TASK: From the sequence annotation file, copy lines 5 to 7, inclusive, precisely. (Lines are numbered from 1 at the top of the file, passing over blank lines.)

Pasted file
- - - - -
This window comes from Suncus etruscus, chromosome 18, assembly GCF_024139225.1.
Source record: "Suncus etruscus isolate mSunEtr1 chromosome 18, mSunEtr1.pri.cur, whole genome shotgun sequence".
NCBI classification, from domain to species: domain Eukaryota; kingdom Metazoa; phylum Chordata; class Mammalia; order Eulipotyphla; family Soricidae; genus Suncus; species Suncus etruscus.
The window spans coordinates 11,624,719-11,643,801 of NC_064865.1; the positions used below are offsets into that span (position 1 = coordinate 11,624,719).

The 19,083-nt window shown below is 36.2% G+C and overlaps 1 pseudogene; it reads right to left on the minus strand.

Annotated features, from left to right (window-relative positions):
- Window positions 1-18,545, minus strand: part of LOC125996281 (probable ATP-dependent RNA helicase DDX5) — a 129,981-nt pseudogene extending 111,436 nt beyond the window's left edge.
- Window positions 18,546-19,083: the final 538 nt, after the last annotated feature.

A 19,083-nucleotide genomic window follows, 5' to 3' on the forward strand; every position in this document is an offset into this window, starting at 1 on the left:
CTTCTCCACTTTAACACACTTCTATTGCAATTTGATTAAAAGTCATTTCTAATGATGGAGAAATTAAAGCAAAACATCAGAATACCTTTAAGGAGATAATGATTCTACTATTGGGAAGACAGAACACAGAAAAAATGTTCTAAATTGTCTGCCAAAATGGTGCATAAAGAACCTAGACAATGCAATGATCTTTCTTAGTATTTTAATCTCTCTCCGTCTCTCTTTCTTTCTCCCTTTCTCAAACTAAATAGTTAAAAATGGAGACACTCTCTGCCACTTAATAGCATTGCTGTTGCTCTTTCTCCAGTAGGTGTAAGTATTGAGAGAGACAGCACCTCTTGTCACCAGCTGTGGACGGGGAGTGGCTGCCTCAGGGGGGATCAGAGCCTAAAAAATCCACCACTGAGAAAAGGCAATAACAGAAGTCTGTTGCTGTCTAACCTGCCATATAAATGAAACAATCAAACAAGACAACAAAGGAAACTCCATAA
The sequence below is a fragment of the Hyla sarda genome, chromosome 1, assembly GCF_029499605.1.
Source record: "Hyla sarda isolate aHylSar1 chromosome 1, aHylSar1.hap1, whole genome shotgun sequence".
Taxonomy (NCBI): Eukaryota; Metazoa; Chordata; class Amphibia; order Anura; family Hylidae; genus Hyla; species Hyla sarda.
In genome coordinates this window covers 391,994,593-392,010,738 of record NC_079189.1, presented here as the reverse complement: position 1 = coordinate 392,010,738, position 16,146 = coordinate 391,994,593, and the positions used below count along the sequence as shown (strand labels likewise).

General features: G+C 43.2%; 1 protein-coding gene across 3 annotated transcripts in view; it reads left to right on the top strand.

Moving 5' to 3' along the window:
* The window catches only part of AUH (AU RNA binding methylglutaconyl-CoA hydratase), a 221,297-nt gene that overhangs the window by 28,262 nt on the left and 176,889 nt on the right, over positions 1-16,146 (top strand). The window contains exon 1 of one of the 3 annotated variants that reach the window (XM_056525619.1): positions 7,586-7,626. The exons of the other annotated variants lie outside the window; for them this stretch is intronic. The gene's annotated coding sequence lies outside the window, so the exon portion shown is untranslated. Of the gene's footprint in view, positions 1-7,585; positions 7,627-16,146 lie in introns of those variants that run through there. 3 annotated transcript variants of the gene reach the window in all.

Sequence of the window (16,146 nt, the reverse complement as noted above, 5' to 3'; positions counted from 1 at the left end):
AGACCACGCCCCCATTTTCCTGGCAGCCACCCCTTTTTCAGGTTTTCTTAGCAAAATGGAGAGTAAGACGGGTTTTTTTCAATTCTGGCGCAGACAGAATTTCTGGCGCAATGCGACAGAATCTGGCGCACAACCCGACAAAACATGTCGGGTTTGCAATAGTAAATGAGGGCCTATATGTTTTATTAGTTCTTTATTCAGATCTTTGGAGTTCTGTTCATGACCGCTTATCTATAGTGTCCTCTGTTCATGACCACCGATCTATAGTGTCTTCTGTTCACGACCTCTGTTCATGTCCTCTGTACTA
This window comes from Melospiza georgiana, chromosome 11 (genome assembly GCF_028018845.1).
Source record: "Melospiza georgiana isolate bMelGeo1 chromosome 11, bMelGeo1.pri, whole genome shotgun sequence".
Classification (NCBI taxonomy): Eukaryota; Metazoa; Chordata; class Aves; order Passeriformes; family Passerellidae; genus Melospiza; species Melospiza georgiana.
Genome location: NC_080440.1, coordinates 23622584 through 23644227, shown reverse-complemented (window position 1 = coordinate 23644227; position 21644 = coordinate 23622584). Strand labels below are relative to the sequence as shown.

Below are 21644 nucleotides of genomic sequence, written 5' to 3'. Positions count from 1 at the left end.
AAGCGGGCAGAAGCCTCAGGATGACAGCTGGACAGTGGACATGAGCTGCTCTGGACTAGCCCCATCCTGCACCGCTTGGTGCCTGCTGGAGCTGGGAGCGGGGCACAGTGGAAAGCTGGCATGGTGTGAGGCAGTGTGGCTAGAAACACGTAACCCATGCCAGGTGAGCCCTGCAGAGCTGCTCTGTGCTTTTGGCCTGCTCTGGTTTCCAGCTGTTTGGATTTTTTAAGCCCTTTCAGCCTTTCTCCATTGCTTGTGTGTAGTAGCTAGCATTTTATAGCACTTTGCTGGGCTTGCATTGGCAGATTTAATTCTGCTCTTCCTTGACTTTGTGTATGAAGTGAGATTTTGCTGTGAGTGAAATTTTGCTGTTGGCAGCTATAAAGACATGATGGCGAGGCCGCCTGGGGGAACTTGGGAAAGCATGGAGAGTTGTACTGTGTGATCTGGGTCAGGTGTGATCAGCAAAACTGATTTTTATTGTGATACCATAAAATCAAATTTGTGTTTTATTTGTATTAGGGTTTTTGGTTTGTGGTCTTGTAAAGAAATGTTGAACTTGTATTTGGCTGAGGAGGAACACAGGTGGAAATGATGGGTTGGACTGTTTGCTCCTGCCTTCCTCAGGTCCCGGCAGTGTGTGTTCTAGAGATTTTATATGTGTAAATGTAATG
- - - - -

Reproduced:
The 19,083-nt window shown below is 36.2% G+C and overlaps 1 pseudogene; it reads right to left on the minus strand.

Annotated features, from left to right (window-relative positions):
- Window positions 1-18,545, minus strand: part of LOC125996281 (probable ATP-dependent RNA helicase DDX5) — a 129,981-nt pseudogene extending 111,436 nt beyond the window's left edge.